Alliance Boots, the chemist-chain owned by US private equity firm KKR, opened talks with employees yesterday over plans to scrap the company’s final salary pension scheme. The announcement comes just a fortnight after chief executive Andy Hornby thanked staff for a “fantastic effort” during 2009.
The company becomes the latest in a long line of those that have sought to cut employees’ pension benefits. Last year, groups including Wm Morrison, Barclays, IBM and the UK unit of Fujitsu all closed final salary, or defined benefits, schemes. Alliance Boots said yesterday that at present, 70 per cent of its staff had no pension and that as well as making commercial sense, the move was designed to motivate staff.
“Having very carefully considered all options, the proposed pensions changes for UK employees is the right step to take,” said the company’s executive chairman Stefano Pessina. “This will help protect the business from the effect of pension funding volatility and ensure the long-term sustainability of the Group’s UK retirement savings schemes. We have seen many large businesses, like ours, make this move and our aim is to encourage greater participation from all UK employees in a competitive and fairer retirement savings scheme.”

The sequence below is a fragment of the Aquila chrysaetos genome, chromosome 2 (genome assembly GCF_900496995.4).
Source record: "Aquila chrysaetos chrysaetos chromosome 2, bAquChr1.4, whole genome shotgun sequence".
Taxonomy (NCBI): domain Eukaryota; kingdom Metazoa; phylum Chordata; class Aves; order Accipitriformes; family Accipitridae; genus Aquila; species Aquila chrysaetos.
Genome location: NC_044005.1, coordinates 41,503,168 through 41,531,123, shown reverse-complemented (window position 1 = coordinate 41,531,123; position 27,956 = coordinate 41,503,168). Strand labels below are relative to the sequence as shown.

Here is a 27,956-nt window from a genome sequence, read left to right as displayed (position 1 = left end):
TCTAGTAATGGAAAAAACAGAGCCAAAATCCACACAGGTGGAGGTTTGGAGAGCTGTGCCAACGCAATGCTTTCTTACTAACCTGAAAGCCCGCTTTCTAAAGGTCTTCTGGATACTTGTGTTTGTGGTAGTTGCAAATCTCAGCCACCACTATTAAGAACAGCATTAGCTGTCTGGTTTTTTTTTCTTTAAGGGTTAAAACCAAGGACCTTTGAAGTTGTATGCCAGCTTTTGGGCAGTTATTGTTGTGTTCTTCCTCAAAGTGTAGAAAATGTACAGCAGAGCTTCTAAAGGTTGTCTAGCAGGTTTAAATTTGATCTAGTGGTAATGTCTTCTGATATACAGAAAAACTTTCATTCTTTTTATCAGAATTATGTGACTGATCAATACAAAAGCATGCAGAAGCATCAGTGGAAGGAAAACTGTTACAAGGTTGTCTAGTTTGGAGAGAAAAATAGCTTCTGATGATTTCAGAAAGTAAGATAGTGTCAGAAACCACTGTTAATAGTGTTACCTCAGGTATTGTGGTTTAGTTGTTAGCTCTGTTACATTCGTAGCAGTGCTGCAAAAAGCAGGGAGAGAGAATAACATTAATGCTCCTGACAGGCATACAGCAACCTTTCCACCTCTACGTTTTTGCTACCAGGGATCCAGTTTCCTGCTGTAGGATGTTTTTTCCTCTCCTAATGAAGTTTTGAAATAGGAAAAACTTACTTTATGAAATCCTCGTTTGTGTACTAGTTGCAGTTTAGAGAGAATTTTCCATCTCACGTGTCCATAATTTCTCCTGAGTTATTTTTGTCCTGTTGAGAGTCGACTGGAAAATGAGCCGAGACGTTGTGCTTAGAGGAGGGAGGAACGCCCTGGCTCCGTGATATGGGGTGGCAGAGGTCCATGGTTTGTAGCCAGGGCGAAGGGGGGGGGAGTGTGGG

The move will affect the 20 per cent, or 15,000, of the Alliance Boots’ staff that have a final salary agreement. Boots closed the scheme to new entrants in 2000, while Alliance UniChem, with which Boots merged in 2006, closed its defined benefits scheme in 2002. The scheme that was closed yesterday accounted for 90 per cent of the company’s pensions costs, it said.
Two weeks ago, the company said revenues in the three months to the end of December last year jumped by 10.2 per cent, while Mr Hornby, the former chief executive of the failed bank HBOS, said that Alliance Boot’s final position “remains strong”.
He did warn, however, that the expected sluggish economic recovery, was likely to make 2010 a tough year. Yesterday the group revealed that its total pension fund was in surplus by £188m.
The company was taken private in 2007 by KKR in a deal that later became a by-word for the over-ambitious leveraged finance market. Several banks, including Royal Bank of Scotland, pooled around £12bn for KKR. The last update given by the group on its debt, on 31 March last year, said the net borrowings stood at slightly more than £9bn. Prior to that the company bought back some of its debt from investors in the secondary market.